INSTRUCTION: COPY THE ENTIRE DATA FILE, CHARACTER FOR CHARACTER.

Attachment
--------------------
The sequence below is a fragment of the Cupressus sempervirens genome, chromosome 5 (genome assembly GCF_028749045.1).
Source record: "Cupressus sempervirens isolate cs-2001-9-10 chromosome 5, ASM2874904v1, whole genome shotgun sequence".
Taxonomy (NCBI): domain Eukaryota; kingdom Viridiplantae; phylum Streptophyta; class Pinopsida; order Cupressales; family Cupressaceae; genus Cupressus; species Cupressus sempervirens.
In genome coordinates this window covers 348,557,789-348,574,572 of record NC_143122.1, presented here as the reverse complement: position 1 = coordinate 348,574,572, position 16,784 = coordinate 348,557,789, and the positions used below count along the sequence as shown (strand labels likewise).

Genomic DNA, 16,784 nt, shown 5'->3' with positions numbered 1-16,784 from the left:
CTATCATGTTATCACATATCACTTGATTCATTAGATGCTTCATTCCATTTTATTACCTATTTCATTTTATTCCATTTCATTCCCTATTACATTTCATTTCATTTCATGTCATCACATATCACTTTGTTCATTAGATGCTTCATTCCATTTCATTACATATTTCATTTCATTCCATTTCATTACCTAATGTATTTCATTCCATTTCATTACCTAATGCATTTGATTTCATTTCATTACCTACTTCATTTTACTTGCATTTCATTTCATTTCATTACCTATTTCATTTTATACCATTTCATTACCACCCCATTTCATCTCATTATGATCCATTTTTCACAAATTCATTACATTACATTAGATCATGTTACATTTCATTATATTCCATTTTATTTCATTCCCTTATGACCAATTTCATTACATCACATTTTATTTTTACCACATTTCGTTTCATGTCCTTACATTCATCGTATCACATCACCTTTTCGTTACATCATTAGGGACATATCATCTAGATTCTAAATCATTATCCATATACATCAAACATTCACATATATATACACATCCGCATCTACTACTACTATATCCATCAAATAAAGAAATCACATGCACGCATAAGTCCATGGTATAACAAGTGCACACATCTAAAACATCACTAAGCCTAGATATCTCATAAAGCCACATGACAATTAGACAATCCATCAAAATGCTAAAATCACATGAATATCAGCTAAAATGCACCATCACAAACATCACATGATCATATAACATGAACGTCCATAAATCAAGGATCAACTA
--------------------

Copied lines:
The sequence below is a fragment of the Cupressus sempervirens genome, chromosome 5 (genome assembly GCF_028749045.1).
Source record: "Cupressus sempervirens isolate cs-2001-9-10 chromosome 5, ASM2874904v1, whole genome shotgun sequence".
Taxonomy (NCBI): domain Eukaryota; kingdom Viridiplantae; phylum Streptophyta; class Pinopsida; order Cupressales; family Cupressaceae; genus Cupressus; species Cupressus sempervirens.
In genome coordinates this window covers 348,557,789-348,574,572 of record NC_143122.1, presented here as the reverse complement: position 1 = coordinate 348,574,572, position 16,784 = coordinate 348,557,789, and the positions used below count along the sequence as shown (strand labels likewise).

Genomic DNA, 16,784 nt, shown 5'->3' with positions numbered 1-16,784 from the left:
CTATCATGTTATCACATATCACTTGATTCATTAGATGCTTCATTCCATTTTATTACCTATTTCATTTTATTCCATTTCATTCCCTATTACATTTCATTTCATTTCATGTCATCACATATCACTTTGTTCATTAGATGCTTCATTCCATTTCATTACATATTTCATTTCATTCCATTTCATTACCTAATGTATTTCATTCCATTTCATTACCTAATGCATTTGATTTCATTTCATTACCTACTTCATTTTACTTGCATTTCATTTCATTTCATTACCTATTTCATTTTATACCATTTCATTACCACCCCATTTCATCTCATTATGATCCATTTTTCACAAATTCATTACATTACATTAGATCATGTTACATTTCATTATATTCCATTTTATTTCATTCCCTTATGACCAATTTCATTACATCACATTTTATTTTTACCACATTTCGTTTCATGTCCTTACATTCATCGTATCACATCACCTTTTCGTTACATCATTAGGGACATATCATCTAGATTCTAAATCATTATCCATATACATCAAACATTCACATATATATACACATCCGCATCTACTACTACTATATCCATCAAATAAAGAAATCACATGCACGCATAAGTCCATGGTATAACAAGTGCACACATCTAAAACATCACTAAGCCTAGATATCTCATAAAGCCACATGACAATTAGACAATCCATCAAAATGCTAAAATCACATGAATATCAGCTAAAATGCACCATCACAAACATCACATGATCATATAACATGAACGTCCATAAATCAAGGATCAACTA